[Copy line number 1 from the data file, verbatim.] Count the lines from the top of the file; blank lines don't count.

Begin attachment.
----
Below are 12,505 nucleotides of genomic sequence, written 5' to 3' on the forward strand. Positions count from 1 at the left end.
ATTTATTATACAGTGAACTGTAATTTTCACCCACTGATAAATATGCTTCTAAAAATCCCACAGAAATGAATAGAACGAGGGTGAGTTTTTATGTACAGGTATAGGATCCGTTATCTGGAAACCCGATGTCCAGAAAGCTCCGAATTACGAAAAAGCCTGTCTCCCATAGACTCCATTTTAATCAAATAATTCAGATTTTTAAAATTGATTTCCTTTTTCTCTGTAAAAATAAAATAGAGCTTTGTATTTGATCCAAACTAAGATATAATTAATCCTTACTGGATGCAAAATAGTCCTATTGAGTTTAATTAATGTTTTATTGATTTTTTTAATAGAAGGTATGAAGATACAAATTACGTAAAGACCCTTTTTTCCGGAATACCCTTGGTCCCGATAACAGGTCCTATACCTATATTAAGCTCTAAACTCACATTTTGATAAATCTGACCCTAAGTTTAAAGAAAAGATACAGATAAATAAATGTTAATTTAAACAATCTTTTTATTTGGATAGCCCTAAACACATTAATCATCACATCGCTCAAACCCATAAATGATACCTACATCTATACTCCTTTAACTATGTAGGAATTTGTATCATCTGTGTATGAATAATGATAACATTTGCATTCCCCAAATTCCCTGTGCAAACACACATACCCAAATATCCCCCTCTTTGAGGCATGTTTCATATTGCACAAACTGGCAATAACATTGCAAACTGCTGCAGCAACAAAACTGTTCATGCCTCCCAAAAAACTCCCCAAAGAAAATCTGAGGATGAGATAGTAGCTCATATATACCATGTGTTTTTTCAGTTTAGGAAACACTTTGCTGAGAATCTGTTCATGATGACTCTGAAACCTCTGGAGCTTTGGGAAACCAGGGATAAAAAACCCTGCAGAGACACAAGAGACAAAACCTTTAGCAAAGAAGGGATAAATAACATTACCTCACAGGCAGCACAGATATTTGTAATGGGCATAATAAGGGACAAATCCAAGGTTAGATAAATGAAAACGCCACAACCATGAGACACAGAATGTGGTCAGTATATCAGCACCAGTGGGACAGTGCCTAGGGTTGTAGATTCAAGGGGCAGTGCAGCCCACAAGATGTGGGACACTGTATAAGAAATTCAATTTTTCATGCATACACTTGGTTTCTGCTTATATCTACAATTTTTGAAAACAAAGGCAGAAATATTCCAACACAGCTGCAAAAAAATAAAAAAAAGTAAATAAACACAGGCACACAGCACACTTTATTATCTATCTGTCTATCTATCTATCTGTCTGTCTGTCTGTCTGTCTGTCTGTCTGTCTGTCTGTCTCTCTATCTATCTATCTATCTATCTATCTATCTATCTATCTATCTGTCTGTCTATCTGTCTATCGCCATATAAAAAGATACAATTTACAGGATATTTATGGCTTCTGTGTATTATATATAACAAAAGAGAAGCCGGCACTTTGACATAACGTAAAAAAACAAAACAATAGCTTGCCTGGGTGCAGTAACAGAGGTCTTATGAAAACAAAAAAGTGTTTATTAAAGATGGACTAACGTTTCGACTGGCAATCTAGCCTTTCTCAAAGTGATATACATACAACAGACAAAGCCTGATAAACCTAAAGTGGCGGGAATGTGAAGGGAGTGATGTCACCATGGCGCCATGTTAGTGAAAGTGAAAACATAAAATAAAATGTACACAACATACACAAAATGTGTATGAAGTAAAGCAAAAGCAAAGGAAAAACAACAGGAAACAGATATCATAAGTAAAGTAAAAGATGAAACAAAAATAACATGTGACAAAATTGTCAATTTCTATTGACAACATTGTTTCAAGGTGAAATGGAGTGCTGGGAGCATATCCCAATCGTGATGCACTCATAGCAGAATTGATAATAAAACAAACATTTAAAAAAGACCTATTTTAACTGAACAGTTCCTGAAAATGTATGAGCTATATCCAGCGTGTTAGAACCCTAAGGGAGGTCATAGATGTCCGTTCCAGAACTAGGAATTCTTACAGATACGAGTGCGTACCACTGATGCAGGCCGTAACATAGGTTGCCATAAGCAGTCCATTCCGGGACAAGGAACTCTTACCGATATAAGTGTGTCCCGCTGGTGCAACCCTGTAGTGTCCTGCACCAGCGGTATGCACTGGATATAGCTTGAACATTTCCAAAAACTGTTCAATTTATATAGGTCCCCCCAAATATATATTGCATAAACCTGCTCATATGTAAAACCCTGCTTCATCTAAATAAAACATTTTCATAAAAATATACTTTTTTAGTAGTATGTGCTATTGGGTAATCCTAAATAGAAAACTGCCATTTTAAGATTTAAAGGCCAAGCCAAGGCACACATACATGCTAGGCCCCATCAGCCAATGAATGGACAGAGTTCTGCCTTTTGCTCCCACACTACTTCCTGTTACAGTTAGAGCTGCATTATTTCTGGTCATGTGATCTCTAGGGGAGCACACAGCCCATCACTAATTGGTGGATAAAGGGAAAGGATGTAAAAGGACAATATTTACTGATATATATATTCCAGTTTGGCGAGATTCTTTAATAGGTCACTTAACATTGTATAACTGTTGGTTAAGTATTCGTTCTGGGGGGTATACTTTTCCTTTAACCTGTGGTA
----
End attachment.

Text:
Below are 12,505 nucleotides of genomic sequence, written 5' to 3' on the forward strand. Positions count from 1 at the left end.